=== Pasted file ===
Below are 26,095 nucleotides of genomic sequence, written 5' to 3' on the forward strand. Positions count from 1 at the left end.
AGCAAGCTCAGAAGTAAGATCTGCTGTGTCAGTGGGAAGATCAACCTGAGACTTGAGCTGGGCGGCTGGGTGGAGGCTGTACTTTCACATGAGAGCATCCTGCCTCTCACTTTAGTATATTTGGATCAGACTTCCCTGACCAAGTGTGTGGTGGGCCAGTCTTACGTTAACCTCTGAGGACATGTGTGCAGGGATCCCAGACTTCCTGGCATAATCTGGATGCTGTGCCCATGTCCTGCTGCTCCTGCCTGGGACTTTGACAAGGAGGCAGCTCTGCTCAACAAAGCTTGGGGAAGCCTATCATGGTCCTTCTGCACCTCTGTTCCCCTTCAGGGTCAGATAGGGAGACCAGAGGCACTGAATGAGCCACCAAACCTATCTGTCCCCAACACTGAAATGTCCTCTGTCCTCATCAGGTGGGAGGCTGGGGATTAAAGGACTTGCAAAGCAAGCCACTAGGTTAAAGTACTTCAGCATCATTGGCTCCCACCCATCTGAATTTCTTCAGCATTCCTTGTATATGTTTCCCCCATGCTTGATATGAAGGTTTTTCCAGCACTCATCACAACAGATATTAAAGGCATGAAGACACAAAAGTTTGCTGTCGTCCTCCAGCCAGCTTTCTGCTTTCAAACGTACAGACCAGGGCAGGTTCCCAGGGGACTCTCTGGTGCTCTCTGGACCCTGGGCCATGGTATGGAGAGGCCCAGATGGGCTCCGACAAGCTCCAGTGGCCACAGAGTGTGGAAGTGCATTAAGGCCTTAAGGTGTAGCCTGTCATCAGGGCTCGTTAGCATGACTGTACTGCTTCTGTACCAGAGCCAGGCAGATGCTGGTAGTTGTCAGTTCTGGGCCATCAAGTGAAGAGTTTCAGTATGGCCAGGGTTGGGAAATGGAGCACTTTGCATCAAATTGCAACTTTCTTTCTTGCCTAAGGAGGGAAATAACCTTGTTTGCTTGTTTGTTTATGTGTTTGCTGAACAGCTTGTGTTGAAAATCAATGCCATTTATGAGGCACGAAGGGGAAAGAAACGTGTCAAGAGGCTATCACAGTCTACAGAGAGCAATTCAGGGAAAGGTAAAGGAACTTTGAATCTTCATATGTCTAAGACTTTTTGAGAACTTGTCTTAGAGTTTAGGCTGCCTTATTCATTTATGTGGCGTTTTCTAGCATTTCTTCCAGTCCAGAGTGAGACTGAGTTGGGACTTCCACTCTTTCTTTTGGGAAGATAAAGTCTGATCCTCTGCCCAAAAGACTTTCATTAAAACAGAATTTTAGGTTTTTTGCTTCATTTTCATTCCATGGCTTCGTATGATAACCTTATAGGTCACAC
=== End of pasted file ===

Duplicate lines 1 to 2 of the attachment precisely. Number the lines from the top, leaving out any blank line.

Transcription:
Below are 26,095 nucleotides of genomic sequence, written 5' to 3' on the forward strand. Positions count from 1 at the left end.
AGCAAGCTCAGAAGTAAGATCTGCTGTGTCAGTGGGAAGATCAACCTGAGACTTGAGCTGGGCGGCTGGGTGGAGGCTGTACTTTCACATGAGAGCATCCTGCCTCTCACTTTAGTATATTTGGATCAGACTTCCCTGACCAAGTGTGTGGTGGGCCAGTCTTACGTTAACCTCTGAGGACATGTGTGCAGGGATCCCAGACTTCCTGGCATAATCTGGATGCTGTGCCCATGTCCTGCTGCTCCTGCCTGGGACTTTGACAAGGAGGCAGCTCTGCTCAACAAAGCTTGGGGAAGCCTATCATGGTCCTTCTGCACCTCTGTTCCCCTTCAGGGTCAGATAGGGAGACCAGAGGCACTGAATGAGCCACCAAACCTATCTGTCCCCAACACTGAAATGTCCTCTGTCCTCATCAGGTGGGAGGCTGGGGATTAAAGGACTTGCAAAGCAAGCCACTAGGTTAAAGTACTTCAGCATCATTGGCTCCCACCCATCTGAATTTCTTCAGCATTCCTTGTATATGTTTCCCCCATGCTTGATATGAAGGTTTTTCCAGCACTCATCACAACAGATATTAAAGGCATGAAGACACAAAAGTTTGCTGTCGTCCTCCAGCCAGCTTTCTGCTTTCAAACGTACAGACCAGGGCAGGTTCCCAGGGGACTCTCTGGTGCTCTCTGGACCCTGGGCCATGGTATGGAGAGGCCCAGATGGGCTCCGACAAGCTCCAGTGGCCACAGAGTGTGGAAGTGCATTAAGGCCTTAAGGTGTAGCCTGTCATCAGGGCTCGTTAGCATGACTGTACTGCTTCTGTACCAGAGCCAGGCAGATGCTGGTAGTTGTCAGTTCTGGGCCATCAAGTGAAGAGTTTCAGTATGGCCAGGGTTGGGAAATGGAGCACTTTGCATCAAATTGCAACTTTCTTTCTTGCCTAAGGAGGGAAATAACCTTGTTTGCTTGTTTGTTTATGTGTTTGCTGAACAGCTTGTGTTGAAAATCAATGCCATTTATGAGGCACGAAGGGGAAAGAAACGTGTCAAGAGGCTATCACAGTCTACAGAGAGCAATTCAGGGAAAGGTAAAGGAACTTTGAATCTTCATATGTCTAAGACTTTTTGAGAACTTGTCTTAGAGTTTAGGCTGCCTTATTCATTTATGTGGCGTTTTCTAGCATTTCTTCCAGTCCAGAGTGAGACTGAGTTGGGACTTCCACTCTTTCTTTTGGGAAGATAAAGTCTGATCCTCTGCCCAAAAGACTTTCATTAAAACAGAATTTTAGGTTTTTTGCTTCATTTTCATTCCATGGCTTCGTATGATAACCTTATAGGTCACAC